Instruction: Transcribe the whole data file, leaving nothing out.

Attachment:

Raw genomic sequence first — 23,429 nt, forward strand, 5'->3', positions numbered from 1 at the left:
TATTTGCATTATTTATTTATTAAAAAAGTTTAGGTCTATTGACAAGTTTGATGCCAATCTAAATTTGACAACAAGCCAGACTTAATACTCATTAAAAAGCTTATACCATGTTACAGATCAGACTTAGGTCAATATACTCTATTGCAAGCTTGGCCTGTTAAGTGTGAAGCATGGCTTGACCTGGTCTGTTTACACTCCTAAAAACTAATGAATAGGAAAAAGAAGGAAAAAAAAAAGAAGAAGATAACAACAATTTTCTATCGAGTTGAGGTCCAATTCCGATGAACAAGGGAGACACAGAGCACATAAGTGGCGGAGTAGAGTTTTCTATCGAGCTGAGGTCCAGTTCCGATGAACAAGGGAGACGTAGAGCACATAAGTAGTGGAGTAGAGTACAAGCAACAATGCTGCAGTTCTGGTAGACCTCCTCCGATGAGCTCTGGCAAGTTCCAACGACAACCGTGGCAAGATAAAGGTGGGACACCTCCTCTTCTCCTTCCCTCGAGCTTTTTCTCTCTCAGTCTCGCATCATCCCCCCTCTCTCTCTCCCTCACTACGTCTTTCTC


Raw genomic sequence first — 23,429 nt, forward strand, 5'->3', positions numbered from 1 at the left:
TATTTGCATTATTTATTTATTAAAAAAGTTTAGGTCTATTGACAAGTTTGATGCCAATCTAAATTTGACAACAAGCCAGACTTAATACTCATTAAAAAGCTTATACCATGTTACAGATCAGACTTAGGTCAATATACTCTATTGCAAGCTTGGCCTGTTAAGTGTGAAGCATGGCTTGACCTGGTCTGTTTACACTCCTAAAAACTAATGAATAGGAAAAAGAAGGAAAAAAAAAAGAAGAAGATAACAACAATTTTCTATCGAGTTGAGGTCCAATTCCGATGAACAAGGGAGACACAGAGCACATAAGTGGCGGAGTAGAGTTTTCTATCGAGCTGAGGTCCAGTTCCGATGAACAAGGGAGACGTAGAGCACATAAGTAGTGGAGTAGAGTACAAGCAACAATGCTGCAGTTCTGGTAGACCTCCTCCGATGAGCTCTGGCAAGTTCCAACGACAACCGTGGCAAGATAAAGGTGGGACACCTCCTCTTCTCCTTCCCTCGAGCTTTTTCTCTCTCAGTCTCGCATCATCCCCCCTCTCTCTCTCCCTCACTACGTCTTTCTC